The Government has been banging the drum for cycling, with £140 million being invested over the next three years to get us on our bikes.
Should we be listening?
If you operate a fleet in a congested city, a motorised vehicle isn’t always the quickest way to get around.
And aside from journey times, using bikes can boost your company’s green credentials, save on fuel and reduce maintenance costs.
There are also plenty of health benefits to cycling.
Courier firm CitySprint has 100 bikes in its 1,500-vehicle fleet.
Its cycle couriers carry out about 1,000 deliveries a day – between 10% and 12% of its total deliveries.
An express delivery service, which relies on pushbikes, was recently introduced in London Docklands.
Couriers on electric bikes collect deliveries in the Isle of Dogs, take them to CitySprint’s central office in EC2 and then cycle couriers distribute them.
It’s a 99.9% carbon-free service, according to fleet and specialist services director Am Pall.
“We set up the CentralExpress service to reduce congestion and carbon emissions,” he explains.
“We reviewed traffic flow from E14 to W1 and decided we needed to implement a more environmentally-friendly delivery option rather than using conventional delivery methods, such as motorbikes.
We decided pushbikes would be the best solution as they’re carbon-free and quicker in the city.”
In fact, CitySprint says pushbike couriers can cut delivery times in half compared with a four-wheeled vehicle.
Being able to zip around quickly is a reason why the City of London Police has two cycle patrol divisions.
Sgt Dave Prashner, from Snow Hill police station, which has a fleet of 25 marked police bikes, says a bike can be quicker than an area car.
When a suspect vehicle was reported after the Haymarket bomb last year, a cycle officer was the first on the scene.
“We can find alternative routes that vehicles can’t go down,” Sgt Prashner explains.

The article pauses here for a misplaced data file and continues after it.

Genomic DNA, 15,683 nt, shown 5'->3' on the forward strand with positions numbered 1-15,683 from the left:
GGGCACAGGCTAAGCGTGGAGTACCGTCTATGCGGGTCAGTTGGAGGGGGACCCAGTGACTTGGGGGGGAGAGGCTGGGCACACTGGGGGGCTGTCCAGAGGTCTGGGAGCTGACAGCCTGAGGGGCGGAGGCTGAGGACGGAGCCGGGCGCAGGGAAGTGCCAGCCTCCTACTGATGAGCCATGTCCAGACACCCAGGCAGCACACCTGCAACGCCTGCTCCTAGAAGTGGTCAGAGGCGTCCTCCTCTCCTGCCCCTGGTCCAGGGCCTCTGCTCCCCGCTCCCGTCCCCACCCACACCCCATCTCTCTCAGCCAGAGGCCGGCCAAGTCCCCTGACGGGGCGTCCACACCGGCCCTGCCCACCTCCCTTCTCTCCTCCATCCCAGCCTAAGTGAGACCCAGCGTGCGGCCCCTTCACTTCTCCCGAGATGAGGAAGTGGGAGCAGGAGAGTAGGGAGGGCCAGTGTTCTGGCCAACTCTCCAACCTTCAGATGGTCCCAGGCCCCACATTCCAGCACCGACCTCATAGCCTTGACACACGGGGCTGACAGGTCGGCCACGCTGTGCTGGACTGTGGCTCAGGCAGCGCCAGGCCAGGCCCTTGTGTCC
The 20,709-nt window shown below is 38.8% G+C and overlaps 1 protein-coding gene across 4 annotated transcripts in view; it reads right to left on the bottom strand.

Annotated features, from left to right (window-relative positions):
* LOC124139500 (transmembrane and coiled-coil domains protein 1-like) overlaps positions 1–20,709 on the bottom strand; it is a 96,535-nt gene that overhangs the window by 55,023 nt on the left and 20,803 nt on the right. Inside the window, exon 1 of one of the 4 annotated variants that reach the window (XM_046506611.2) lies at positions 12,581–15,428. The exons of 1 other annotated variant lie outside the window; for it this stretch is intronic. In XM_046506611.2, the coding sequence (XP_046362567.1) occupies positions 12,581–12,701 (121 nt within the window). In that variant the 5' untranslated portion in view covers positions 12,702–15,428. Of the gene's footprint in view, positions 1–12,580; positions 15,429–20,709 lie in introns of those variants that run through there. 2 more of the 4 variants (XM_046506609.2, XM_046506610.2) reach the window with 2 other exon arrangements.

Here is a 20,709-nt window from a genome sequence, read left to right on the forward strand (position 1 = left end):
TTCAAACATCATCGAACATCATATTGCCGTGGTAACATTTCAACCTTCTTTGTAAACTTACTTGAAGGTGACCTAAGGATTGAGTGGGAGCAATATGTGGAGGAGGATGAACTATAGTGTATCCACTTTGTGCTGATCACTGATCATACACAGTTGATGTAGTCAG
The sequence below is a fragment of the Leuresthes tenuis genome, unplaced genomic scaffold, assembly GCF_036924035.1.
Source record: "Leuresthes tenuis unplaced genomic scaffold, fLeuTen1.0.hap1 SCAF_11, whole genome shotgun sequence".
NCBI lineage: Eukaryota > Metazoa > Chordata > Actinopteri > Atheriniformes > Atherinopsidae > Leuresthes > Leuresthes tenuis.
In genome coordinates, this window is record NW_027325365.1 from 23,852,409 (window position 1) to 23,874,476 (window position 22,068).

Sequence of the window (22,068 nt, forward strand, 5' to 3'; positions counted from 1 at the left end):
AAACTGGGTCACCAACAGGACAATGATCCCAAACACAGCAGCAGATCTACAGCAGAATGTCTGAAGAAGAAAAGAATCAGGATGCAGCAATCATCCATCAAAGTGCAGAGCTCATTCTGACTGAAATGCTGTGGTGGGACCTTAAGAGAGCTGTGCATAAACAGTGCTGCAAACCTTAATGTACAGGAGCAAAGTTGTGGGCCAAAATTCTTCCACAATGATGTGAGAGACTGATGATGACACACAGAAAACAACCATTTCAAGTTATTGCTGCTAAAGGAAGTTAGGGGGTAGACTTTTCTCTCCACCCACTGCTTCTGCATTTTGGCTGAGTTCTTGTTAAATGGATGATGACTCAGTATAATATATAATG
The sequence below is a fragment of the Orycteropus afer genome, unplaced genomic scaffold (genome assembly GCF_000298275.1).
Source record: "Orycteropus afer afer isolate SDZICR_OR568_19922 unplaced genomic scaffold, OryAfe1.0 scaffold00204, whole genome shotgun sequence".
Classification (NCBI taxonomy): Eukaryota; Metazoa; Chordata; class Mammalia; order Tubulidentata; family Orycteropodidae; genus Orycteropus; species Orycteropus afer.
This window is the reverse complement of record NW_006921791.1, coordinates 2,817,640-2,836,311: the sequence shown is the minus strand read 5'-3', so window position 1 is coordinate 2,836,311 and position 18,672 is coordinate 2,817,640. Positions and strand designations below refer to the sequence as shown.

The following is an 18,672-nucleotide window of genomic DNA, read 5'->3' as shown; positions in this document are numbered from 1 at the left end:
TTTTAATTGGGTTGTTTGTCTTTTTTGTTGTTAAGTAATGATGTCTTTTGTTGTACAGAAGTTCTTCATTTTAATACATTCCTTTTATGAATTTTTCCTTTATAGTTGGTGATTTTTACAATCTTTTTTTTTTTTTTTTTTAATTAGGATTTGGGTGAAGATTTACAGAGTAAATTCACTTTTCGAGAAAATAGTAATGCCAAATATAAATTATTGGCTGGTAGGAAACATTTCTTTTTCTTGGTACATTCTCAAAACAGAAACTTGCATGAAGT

“Cyclists can weave in and out among pedestrians and quickly get from one place to another.”
For Promogroup, an advertising business which uses specialist four-wheel cycles, bikes offer a solution to parking restrictions and pedestrianised city centres.
“Our bikes are pedal-powered and can go anywhere a pushbike can,” says Polly Stainbank, director of Promogroup.
“We have lots of campaigns in cities and town centres, and the bikes can get into smaller spaces which vans can’t.”
Being an environmentally-friendly form of transport is another advantage over vans, says Ms Stainbank.
CitySprint agrees – a recent survey revealed 66% of its clients feel it is important that their courier service provider has a range of environmental options.
And an added benefit of using bikes is reduced maintenance costs.
As Ms Stainbank points out: “It’s a lot cheaper to fix brakes on a bike than on a motorised vehicle.”
Of course, the flip side to using bikes is safety – cyclists are 10 times more likely to be killed on the road than drivers of cars.
Cyclists don’t have the protection of airbags, seat belts and crumple zones and they are exposed to the full force of a crash.
Although it’s not a legal requirement to wear a cycle helmet, adequate safety equipment is important.
Each cycle officer from Snow Hill wears a high visibility jacket and a helmet.
‘Police’ is written on their right calf in reflective tape so that it can be seen from behind and is also written on their helmets.
In addition, the bikes have lights and reflective spokes. “We haven’t had any accidents as road users tend to give us a wide berth,” Sgt Prashner says.
Promogroup has an accident-free record.
The riders are all experienced and road users tend to slow down to look at the bikes.
There are, however, limitations to using bikes, such as load capacity.
CitySprint has addressed this by adding CityTrikes (pushbikes which have an electric motor and cargo box on the back) to its fleet.
They have three wheels and can carry up to a quarter of a tonne.
Bikes are also better suited to short distance work and City-Sprint’s regional network is predominantly vans and Smart cars.
Promogroup has found it is not feasible to leave bikes parked in town centres at night as they risk being stolen or vandalised.
And Sgt Prashner says being caught in the rain while cycling “isn’t much fun”.
But, take these things into consideration and you might find bicycles are a worthwhile addition to your fleet.
- Top five tips from RoSPA
A cycle fleet is no different to a car fleet and you need to consider work-related road safety.
Assess a person’s ability to ride and see if they need training
Supply the appropriate gear such as luminous and reflective clothing and cycle helmets, and have a policy that they wear it
Consider routes those who work for you might be using. Get maps of cycle lanes and help with journey planning
Have policies on alcohol and using mobile phones while cycling
Make sure the employee knows how to check the bike and maintain it.